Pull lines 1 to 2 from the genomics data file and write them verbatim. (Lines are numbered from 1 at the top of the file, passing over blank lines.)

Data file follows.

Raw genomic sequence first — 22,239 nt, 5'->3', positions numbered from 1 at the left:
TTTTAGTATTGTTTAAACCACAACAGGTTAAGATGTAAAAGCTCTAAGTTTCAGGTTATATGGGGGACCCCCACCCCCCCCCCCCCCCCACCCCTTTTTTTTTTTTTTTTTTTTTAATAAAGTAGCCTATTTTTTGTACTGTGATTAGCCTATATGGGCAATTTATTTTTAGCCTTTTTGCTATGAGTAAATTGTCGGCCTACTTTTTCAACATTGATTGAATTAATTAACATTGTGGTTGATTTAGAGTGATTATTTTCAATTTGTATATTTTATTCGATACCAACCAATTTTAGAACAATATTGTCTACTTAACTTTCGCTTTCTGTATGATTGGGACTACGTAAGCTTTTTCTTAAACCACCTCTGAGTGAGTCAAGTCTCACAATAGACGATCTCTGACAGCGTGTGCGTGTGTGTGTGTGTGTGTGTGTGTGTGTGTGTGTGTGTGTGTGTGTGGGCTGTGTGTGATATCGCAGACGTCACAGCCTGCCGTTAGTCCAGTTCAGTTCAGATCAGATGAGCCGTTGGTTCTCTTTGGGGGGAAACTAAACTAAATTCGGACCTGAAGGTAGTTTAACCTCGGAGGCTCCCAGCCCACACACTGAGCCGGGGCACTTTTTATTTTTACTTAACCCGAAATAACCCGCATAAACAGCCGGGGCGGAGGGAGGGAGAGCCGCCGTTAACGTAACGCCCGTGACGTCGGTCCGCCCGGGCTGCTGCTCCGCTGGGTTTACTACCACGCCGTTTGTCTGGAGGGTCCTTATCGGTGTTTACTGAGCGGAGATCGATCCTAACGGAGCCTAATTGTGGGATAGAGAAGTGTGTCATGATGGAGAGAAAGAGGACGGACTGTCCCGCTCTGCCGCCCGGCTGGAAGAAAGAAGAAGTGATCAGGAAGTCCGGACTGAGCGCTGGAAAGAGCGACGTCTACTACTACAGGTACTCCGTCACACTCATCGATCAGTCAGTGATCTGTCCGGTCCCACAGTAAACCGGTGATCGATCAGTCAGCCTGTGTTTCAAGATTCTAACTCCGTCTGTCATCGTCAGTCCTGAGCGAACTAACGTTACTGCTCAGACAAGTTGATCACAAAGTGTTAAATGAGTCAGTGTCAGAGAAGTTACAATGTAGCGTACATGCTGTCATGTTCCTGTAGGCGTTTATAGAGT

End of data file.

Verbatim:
Raw genomic sequence first — 22,239 nt, 5'->3', positions numbered from 1 at the left:
TTTTAGTATTGTTTAAACCACAACAGGTTAAGATGTAAAAGCTCTAAGTTTCAGGTTATATGGGGGACCCCCACCCCCCCCCCCCCCCCACCCCTTTTTTTTTTTTTTTTTTTTTAATAAAGTAGCCTATTTTTTGTACTGTGATTAGCCTATATGGGCAATTTATTTTTAGCCTTTTTGCTATGAGTAAATTGTCGGCCTACTTTTTCAACATTGATTGAATTAATTAACATTGTGGTTGATTTAGAGTGATTATTTTCAATTTGTATATTTTATTCGATACCAACCAATTTTAGAACAATATTGTCTACTTAACTTTCGCTTTCTGTATGATTGGGACTACGTAAGCTTTTTCTTAAACCACCTCTGAGTGAGTCAAGTCTCACAATAGACGATCTCTGACAGCGTGTGCGTGTGTGTGTGTGTGTGTGTGTGTGTGTGTGTGTGTGTGTGTGTGTGGGCTGTGTGTGATATCGCAGACGTCACAGCCTGCCGTTAGTCCAGTTCAGTTCAGATCAGATGAGCCGTTGGTTCTCTTTGGGGGGAAACTAAACTAAATTCGGACCTGAAGGTAGTTTAACCTCGGAGGCTCCCAGCCCACACACTGAGCCGGGGCACTTTTTATTTTTACTTAACCCGAAATAACCCGCATAAACAGCCGGGGCGGAGGGAGGGAGAGCCGCCGTTAACGTAACGCCCGTGACGTCGGTCCGCCCGGGCTGCTGCTCCGCTGGGTTTACTACCACGCCGTTTGTCTGGAGGGTCCTTATCGGTGTTTACTGAGCGGAGATCGATCCTAACGGAGCCTAATTGTGGGATAGAGAAGTGTGTCATGATGGAGAGAAAGAGGACGGACTGTCCCGCTCTGCCGCCCGGCTGGAAGAAAGAAGAAGTGATCAGGAAGTCCGGACTGAGCGCTGGAAAGAGCGACGTCTACTACTACAGGTACTCCGTCACACTCATCGATCAGTCAGTGATCTGTCCGGTCCCACAGTAAACCGGTGATCGATCAGTCAGCCTGTGTTTCAAGATTCTAACTCCGTCTGTCATCGTCAGTCCTGAGCGAACTAACGTTACTGCTCAGACAAGTTGATCACAAAGTGTTAAATGAGTCAGTGTCAGAGAAGTTACAATGTAGCGTACATGCTGTCATGTTCCTGTAGGCGTTTATAGAGT